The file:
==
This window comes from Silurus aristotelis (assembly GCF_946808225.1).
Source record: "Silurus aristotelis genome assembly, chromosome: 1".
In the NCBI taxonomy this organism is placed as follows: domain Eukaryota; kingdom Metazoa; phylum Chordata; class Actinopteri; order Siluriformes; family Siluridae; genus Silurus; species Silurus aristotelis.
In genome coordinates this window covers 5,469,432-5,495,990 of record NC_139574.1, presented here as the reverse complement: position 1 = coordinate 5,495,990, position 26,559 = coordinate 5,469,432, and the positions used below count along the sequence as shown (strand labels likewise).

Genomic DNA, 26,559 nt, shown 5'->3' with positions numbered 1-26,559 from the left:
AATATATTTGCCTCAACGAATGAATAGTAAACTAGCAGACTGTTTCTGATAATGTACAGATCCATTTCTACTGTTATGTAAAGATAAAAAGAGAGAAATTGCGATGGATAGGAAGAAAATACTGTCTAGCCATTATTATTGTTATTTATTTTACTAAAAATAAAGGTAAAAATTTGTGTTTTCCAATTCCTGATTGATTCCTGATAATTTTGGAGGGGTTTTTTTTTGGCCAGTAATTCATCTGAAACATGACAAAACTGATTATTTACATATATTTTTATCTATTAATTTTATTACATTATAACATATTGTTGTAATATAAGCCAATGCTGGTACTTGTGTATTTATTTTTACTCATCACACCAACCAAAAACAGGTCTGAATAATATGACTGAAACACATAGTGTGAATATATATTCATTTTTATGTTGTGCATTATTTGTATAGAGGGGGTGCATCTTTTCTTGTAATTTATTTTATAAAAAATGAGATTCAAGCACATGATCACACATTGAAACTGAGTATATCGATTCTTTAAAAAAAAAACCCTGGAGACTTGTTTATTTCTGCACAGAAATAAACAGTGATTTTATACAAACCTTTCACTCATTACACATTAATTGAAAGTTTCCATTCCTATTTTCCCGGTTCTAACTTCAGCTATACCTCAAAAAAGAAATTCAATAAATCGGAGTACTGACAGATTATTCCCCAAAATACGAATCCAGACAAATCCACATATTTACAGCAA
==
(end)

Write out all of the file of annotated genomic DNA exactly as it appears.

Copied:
This window comes from Silurus aristotelis (assembly GCF_946808225.1).
Source record: "Silurus aristotelis genome assembly, chromosome: 1".
In the NCBI taxonomy this organism is placed as follows: domain Eukaryota; kingdom Metazoa; phylum Chordata; class Actinopteri; order Siluriformes; family Siluridae; genus Silurus; species Silurus aristotelis.
In genome coordinates this window covers 5,469,432-5,495,990 of record NC_139574.1, presented here as the reverse complement: position 1 = coordinate 5,495,990, position 26,559 = coordinate 5,469,432, and the positions used below count along the sequence as shown (strand labels likewise).

Genomic DNA, 26,559 nt, shown 5'->3' with positions numbered 1-26,559 from the left:
AATATATTTGCCTCAACGAATGAATAGTAAACTAGCAGACTGTTTCTGATAATGTACAGATCCATTTCTACTGTTATGTAAAGATAAAAAGAGAGAAATTGCGATGGATAGGAAGAAAATACTGTCTAGCCATTATTATTGTTATTTATTTTACTAAAAATAAAGGTAAAAATTTGTGTTTTCCAATTCCTGATTGATTCCTGATAATTTTGGAGGGGTTTTTTTTTGGCCAGTAATTCATCTGAAACATGACAAAACTGATTATTTACATATATTTTTATCTATTAATTTTATTACATTATAACATATTGTTGTAATATAAGCCAATGCTGGTACTTGTGTATTTATTTTTACTCATCACACCAACCAAAAACAGGTCTGAATAATATGACTGAAACACATAGTGTGAATATATATTCATTTTTATGTTGTGCATTATTTGTATAGAGGGGGTGCATCTTTTCTTGTAATTTATTTTATAAAAAATGAGATTCAAGCACATGATCACACATTGAAACTGAGTATATCGATTCTTTAAAAAAAAAACCCTGGAGACTTGTTTATTTCTGCACAGAAATAAACAGTGATTTTATACAAACCTTTCACTCATTACACATTAATTGAAAGTTTCCATTCCTATTTTCCCGGTTCTAACTTCAGCTATACCTCAAAAAAGAAATTCAATAAATCGGAGTACTGACAGATTATTCCCCAAAATACGAATCCAGACAAATCCACATATTTACAGCAA